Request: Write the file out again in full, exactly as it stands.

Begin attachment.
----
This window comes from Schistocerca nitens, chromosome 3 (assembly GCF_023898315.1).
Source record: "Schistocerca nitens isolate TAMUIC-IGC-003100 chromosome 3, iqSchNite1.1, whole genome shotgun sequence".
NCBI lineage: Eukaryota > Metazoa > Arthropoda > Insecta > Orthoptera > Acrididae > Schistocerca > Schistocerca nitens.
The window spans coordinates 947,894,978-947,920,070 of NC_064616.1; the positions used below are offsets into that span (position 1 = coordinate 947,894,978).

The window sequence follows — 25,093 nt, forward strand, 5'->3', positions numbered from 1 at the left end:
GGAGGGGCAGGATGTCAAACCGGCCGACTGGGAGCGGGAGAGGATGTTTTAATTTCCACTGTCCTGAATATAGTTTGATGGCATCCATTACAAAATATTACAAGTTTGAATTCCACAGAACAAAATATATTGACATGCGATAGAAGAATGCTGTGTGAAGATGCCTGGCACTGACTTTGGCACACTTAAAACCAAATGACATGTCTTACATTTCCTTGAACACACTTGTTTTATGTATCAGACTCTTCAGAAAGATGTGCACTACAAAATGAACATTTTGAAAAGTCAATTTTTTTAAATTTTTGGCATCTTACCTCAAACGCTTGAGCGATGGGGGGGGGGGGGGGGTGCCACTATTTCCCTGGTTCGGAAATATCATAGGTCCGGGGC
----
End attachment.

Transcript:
This window comes from Schistocerca nitens, chromosome 3 (assembly GCF_023898315.1).
Source record: "Schistocerca nitens isolate TAMUIC-IGC-003100 chromosome 3, iqSchNite1.1, whole genome shotgun sequence".
NCBI lineage: Eukaryota > Metazoa > Arthropoda > Insecta > Orthoptera > Acrididae > Schistocerca > Schistocerca nitens.
The window spans coordinates 947,894,978-947,920,070 of NC_064616.1; the positions used below are offsets into that span (position 1 = coordinate 947,894,978).

The window sequence follows — 25,093 nt, forward strand, 5'->3', positions numbered from 1 at the left end:
GGAGGGGCAGGATGTCAAACCGGCCGACTGGGAGCGGGAGAGGATGTTTTAATTTCCACTGTCCTGAATATAGTTTGATGGCATCCATTACAAAATATTACAAGTTTGAATTCCACAGAACAAAATATATTGACATGCGATAGAAGAATGCTGTGTGAAGATGCCTGGCACTGACTTTGGCACACTTAAAACCAAATGACATGTCTTACATTTCCTTGAACACACTTGTTTTATGTATCAGACTCTTCAGAAAGATGTGCACTACAAAATGAACATTTTGAAAAGTCAATTTTTTTAAATTTTTGGCATCTTACCTCAAACGCTTGAGCGATGGGGGGGGGGGGGGGGTGCCACTATTTCCCTGGTTCGGAAATATCATAGGTCCGGGGC